The co-owner of a non-profit Christian investment company says he was doing God's work. An Arizona grand jury says he bribed a police officer and filed bogus legal claims against public officials.
Ed Purvis, co-owner of Nakami Chi Group Ministries International, faces 20 years in prison if convicted on four counts of harassing public officials and one count of bribing a Chandler police officer.
The indictments come on top of a separate two-year fraud investigation of Purvis and his business partner, Gregg Wolfe. Authorities say the pair orchestrated a scheme that has netted millions of dollars from churchgoers in Arizona and 12 other states.
Purvis, who appeared in Maricopa County Superior Court on Wednesday, and Wolfe have denied any wrongdoing.
In the case unveiled Wednesday, the grand jury said Purvis, 37, of Chandler, filed illegal property liens and legal claims against a Maricopa County Superior Court judge, the Maricopa clerk of courts and two lawyers with the Arizona Corporation Commission who have accused him of committing securities fraud and selling unlicensed securities.
Purvis also is accused of paying Chandler police Officer Bradley Forward an undisclosed benefit to conduct illegal background searches on a Corporation Commission lawyer and a potential witness in the fraud case.
"This is a particularly brazen and despicable set of activities," Arizona Attorney General Terry Goddard said Wednesday. "We consider these to be serious charges."
Wolfe was not named in Wednesday's indictment. Goddard noted that an unidentified "second defendant" is facing similar charges.
Neither Purvis nor Wolfe could be reached for comment.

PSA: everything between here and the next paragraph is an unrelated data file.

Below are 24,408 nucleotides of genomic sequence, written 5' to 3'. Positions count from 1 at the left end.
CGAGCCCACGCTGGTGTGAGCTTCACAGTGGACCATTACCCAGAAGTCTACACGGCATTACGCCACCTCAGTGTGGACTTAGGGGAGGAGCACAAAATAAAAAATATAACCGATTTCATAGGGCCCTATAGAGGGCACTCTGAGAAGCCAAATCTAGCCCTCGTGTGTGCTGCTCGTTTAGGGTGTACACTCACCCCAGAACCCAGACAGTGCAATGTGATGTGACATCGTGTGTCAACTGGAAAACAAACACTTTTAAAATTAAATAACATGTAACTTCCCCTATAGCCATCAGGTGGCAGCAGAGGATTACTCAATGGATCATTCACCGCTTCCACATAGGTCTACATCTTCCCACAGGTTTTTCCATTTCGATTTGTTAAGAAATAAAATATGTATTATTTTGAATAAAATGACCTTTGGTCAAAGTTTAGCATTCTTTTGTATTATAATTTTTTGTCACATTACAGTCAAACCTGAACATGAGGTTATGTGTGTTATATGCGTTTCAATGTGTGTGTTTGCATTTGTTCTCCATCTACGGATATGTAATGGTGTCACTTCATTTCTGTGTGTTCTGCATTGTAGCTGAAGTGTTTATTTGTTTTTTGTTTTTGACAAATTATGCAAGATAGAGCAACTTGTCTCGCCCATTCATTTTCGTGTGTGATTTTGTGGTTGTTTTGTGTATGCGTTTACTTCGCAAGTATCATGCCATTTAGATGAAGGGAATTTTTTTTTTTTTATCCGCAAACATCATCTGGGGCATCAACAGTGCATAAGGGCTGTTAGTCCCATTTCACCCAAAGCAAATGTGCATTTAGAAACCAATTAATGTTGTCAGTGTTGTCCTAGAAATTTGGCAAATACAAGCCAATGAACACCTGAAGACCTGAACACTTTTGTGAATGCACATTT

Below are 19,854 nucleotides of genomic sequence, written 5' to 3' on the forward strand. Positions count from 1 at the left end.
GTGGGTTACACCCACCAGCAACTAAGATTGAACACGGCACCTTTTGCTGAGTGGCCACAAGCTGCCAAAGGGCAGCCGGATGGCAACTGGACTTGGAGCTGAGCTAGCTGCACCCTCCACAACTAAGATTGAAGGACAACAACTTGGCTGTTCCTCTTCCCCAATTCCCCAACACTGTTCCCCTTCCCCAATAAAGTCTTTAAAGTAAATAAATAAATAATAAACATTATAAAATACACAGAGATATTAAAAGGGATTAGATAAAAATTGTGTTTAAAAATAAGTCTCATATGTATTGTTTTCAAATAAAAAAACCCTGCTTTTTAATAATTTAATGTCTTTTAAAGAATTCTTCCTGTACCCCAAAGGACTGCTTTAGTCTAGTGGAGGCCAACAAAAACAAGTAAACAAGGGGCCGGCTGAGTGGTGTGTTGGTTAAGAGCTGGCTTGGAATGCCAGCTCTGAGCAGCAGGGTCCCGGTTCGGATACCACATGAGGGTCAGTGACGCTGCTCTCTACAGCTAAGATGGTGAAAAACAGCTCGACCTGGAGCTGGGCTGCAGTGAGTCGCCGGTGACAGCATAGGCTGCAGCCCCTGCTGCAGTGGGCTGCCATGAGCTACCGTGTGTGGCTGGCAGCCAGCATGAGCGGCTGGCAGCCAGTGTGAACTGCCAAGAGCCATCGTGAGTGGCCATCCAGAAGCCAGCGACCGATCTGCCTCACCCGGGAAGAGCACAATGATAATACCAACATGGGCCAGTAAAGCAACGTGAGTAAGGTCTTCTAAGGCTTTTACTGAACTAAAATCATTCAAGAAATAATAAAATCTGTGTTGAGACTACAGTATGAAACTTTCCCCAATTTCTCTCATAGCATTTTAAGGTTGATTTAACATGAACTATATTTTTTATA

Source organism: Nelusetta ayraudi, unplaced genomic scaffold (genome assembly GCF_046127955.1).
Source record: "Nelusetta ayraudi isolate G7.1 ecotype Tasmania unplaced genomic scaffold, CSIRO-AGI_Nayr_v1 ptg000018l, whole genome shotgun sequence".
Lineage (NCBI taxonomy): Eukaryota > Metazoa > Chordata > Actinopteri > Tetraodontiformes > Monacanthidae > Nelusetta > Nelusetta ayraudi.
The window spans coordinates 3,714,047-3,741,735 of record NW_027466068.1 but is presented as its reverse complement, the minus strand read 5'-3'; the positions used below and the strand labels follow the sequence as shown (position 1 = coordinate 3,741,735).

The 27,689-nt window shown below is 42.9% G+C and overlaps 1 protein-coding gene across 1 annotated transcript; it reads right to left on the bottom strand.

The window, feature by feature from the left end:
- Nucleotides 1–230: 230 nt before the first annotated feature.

Purvis and Wolfe promised investors that their money would be used to fund Christian charities while generating 24 percent returns. Investors included a pastor, elders and congregation members at Vineyard Church in Avondale and Chandler Christian Church.
The Corporation Commission has been investigating Purvis and Wolfe for about two years. It moved to shut down Nakami after an Arizona Republic investigation last year raised questions about the size and holdings of Nakami, which uses a Scottsdale post office box as its company business address.
Investors said Purvis and Wolfe told them that their company was worth $170 billion and controlled assets around the world, including gold mines, Australian developments, telecommunication firms, banks and a Phoenix technology company.
State records show that Purvis is a licensed practical nurse living in a home valued at $270,000 and that Wolfe is a former roofing contractor. Records also show Purvis and Wolfe do not have broker, lender or banking licenses and have not filed paperwork in Arizona related to mines in the state.
The Corporation Commission in October ordered Nakami to stop doing business. In court filings, commission investigators described Nakami as a pyramid scheme in which new investor money is used to pay dividends to old investors.
A court hearing on the Nakami case is scheduled for June.
State investigators said hundreds of thousands in investor money was used by Purvis for gambling, credit cards, jewelry, a down payment on a new house, a restaurant, a new car, loan payments and cash withdrawals, among other things.
Despite the allegations, pastors and members of the Valley churches have steadfastly defended Purvis and Wolfe, saying there is no evidence of wrongdoing. None could be reached for comment Wednesday.
Last year, Purvis and Wolfe filed a series of unusual legal claims against several individuals involved in the case, including witnesses, lawyers and The Republic. Citing admiralty law, which applies to vessels on the high seas, Purvis and Wolfe said they had been libeled and demanded from each person more than $15 million in damages.
Purvis also filed lawsuits in U.S. District Court and property liens against individuals based on his admiralty claims.
In December, a grand jury indicted former Officer Forward on 10 felony counts of supplying Purvis and Wolfe with investigative files and using police computers to dig up information on witnesses and a prosecutor.
Forward faces up to 12 years in prison if convicted of hindering prosecution, stealing and destroying public records, computer tampering, and illegally releasing criminal histories.
Forward, 30, who resigned from the force after Chandler police launched an internal investigation, said in an earlier interview that he was sorry for putting Chandler in a negative light.
A Superior Court judge has sealed Forward's case from public view.